One again, my thanks to Mostera1 for his help. He always makes my stories better.
And now, Weaver.
From the corner of his eye, Weaver caught sight of the big fist thundering toward him. It had been years since he'd fought in the ring and maybe he wasn't as fast as he used to be, but he still knew how to react to a haymaker. He slipped under the wild punch and came up inside with a short, hammer-like left shot to the brute's ribcage.
Stumbling backward, the big man was surprised at the force of the blow from someone so much smaller than himself.
As Weaver plotted his next move, he recognized what he had seen so many times in the ring ... fear in the eyes of his opponent.
The large man lashed out again and again, desperately trying to make contact with the smaller man's jaw, but each time, found nothing but air.
Weaver played with his adversary, ducking and slipping punches with ease until the big man's arms became weary. Weaver had, had enough; it was time to put the big palooka away. With a flurry of lefts and rights he battered the man's face and midsection. Finally, with a strong right cross, he sent the bully's bloody carcass flying over a table and tumbling face down to the dirty floor.
Weaver didn't go to a neutral corner but instead stood guard and watched as the antagonist struggled to his feet.
Wanting no more punishment and thoroughly demoralized, the beaten man stumbled out the door.
Damn, thought Weaver, if I keep beating up customers Jerry won't let me come back here anymore. He sheepishly returned to his bar stool.
"Weaver," started Jerry, the owner of the bar. "I know that fight last week wasn't your fault, and I know you were protecting Susie just now, but damn it man, you've got to stop using my place as a boxing ring, it's starting to get a bad reputation."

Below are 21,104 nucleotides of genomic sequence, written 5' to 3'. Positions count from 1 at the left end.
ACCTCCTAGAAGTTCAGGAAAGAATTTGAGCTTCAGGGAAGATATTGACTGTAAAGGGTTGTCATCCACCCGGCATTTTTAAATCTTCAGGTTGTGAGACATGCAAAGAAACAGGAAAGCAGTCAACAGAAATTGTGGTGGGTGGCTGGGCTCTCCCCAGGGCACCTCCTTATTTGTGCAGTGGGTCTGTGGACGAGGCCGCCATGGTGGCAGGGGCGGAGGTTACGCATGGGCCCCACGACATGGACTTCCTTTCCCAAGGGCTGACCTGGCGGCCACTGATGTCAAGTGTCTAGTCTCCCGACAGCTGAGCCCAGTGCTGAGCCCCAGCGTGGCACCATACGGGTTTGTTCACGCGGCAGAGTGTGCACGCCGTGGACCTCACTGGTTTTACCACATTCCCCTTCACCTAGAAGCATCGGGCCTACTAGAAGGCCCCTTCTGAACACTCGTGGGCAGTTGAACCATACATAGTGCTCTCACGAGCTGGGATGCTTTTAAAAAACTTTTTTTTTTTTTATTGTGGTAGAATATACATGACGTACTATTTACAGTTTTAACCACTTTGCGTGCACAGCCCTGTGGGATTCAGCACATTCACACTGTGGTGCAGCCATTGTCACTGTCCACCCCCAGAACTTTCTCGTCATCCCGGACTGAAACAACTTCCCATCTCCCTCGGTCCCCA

"I know, Jerry, I'm sorry but Susie shouldn't have to put up with that kind of crap."
"Yeah, I know, you're right, it's just..." he let his words hang as he looked over Weaver's shoulder. "I should probably be thanking you but here comes Susie, I think I'll let her do it for me," said Jerry as he went to go pour Susie's protector a drink on the house.
His body stiffened and he flinched backward as the pretty blond in the skimpy barmaid's uniform planted a kiss on his lips. "My Hero," she said sincerely. "Thanks Weaver, that guy was really getting obnoxious. He offered me money to go out to the parking lot with him and when I refused ... well, you saw, he was starting to get physical."
"That's okay Susie, I'm just glad I could help." He spoke softly, then turned back to face the bar and soulfully started to nurse the free scotch and water left for him by the thankful bar owner.
Feeling a little slighted and a bit confused, Susie went back to waiting on her tables.
Sitting alone in the far corner of the bar, Arlene Reynolds witnessed the entire episode, including Weaver's reaction to the pretty girl's kiss.
Arlene had a very stressful job as an upper level executive at Peterson Industries, a private equity firm. Once in a while she'd come into Jerry's Place to take the edge off before going home to her empty apartment. She was a member of the new-age, up and coming power-women of the twenty-first century; the kind you read about in women's magazines. One look told you she knew exactly what she wanted out of life and was on her way to getting it.
Was she gorgeous? Most men would say no, but she knew exactly how to bring out her best features and look attractive. From the way she did her hair, to her make-up, to her attire; it all created the image of a strong, confident, intelligent woman who was well on her way up the corporate ladder. Some guys might even say she was ... intimidating.
Every day she worked with people of all sizes, shapes, and personalities; some smart, some extremely smart, and some not too smart at all. It was what made life interesting. Take the guy at the bar, for instance, she thought; she abhorred fighting but admired courage and he sure had that. She watched as he sat staring into his glass as if it were a crystal ball.
She sighed, he wasn't dressed very fancy, probably a blue collar worker, she thought; not really the kind of person that she would normally go out of her way to meet ... still, there was something fascinating about him. She couldn't help herself.
"So, what's going to happen next," she said with a friendly smile as she sat on the stool next to his.
"What?" again he spoke softly. "What do you mean?"
"The way you're staring into that glass you'd think it could tell the future, so what's going to happen next?' she repeated while motioning for Jerry to give her a drink.
He chuckled slightly then smirked. "Lady, if I want to see my future I just look at my past."